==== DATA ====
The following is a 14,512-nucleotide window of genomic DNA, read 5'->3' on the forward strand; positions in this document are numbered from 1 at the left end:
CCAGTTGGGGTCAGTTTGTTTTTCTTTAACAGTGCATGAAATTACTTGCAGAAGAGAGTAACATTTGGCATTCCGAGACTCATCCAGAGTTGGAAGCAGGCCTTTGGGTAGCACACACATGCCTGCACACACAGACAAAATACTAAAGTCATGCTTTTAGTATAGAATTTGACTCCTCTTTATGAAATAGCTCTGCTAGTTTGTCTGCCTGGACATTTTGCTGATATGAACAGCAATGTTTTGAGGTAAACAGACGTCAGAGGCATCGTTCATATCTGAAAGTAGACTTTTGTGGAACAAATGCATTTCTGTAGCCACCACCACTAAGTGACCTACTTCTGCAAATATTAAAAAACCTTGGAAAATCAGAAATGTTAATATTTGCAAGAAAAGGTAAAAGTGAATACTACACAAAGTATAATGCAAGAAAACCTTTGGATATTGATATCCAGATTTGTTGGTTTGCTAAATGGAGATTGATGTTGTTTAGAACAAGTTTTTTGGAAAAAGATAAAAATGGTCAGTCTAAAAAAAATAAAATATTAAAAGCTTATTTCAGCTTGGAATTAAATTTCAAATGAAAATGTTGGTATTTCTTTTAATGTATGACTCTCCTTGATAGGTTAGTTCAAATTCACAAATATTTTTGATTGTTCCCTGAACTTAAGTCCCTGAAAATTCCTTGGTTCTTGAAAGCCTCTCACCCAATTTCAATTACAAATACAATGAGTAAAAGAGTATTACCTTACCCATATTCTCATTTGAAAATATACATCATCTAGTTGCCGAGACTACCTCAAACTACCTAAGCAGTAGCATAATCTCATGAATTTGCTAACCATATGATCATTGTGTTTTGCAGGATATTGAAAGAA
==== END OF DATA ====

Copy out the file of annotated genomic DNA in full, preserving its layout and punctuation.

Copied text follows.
The following is a 14,512-nucleotide window of genomic DNA, read 5'->3' on the forward strand; positions in this document are numbered from 1 at the left end:
CCAGTTGGGGTCAGTTTGTTTTTCTTTAACAGTGCATGAAATTACTTGCAGAAGAGAGTAACATTTGGCATTCCGAGACTCATCCAGAGTTGGAAGCAGGCCTTTGGGTAGCACACACATGCCTGCACACACAGACAAAATACTAAAGTCATGCTTTTAGTATAGAATTTGACTCCTCTTTATGAAATAGCTCTGCTAGTTTGTCTGCCTGGACATTTTGCTGATATGAACAGCAATGTTTTGAGGTAAACAGACGTCAGAGGCATCGTTCATATCTGAAAGTAGACTTTTGTGGAACAAATGCATTTCTGTAGCCACCACCACTAAGTGACCTACTTCTGCAAATATTAAAAAACCTTGGAAAATCAGAAATGTTAATATTTGCAAGAAAAGGTAAAAGTGAATACTACACAAAGTATAATGCAAGAAAACCTTTGGATATTGATATCCAGATTTGTTGGTTTGCTAAATGGAGATTGATGTTGTTTAGAACAAGTTTTTTGGAAAAAGATAAAAATGGTCAGTCTAAAAAAAATAAAATATTAAAAGCTTATTTCAGCTTGGAATTAAATTTCAAATGAAAATGTTGGTATTTCTTTTAATGTATGACTCTCCTTGATAGGTTAGTTCAAATTCACAAATATTTTTGATTGTTCCCTGAACTTAAGTCCCTGAAAATTCCTTGGTTCTTGAAAGCCTCTCACCCAATTTCAATTACAAATACAATGAGTAAAAGAGTATTACCTTACCCATATTCTCATTTGAAAATATACATCATCTAGTTGCCGAGACTACCTCAAACTACCTAAGCAGTAGCATAATCTCATGAATTTGCTAACCATATGATCATTGTGTTTTGCAGGATATTGAAAGAA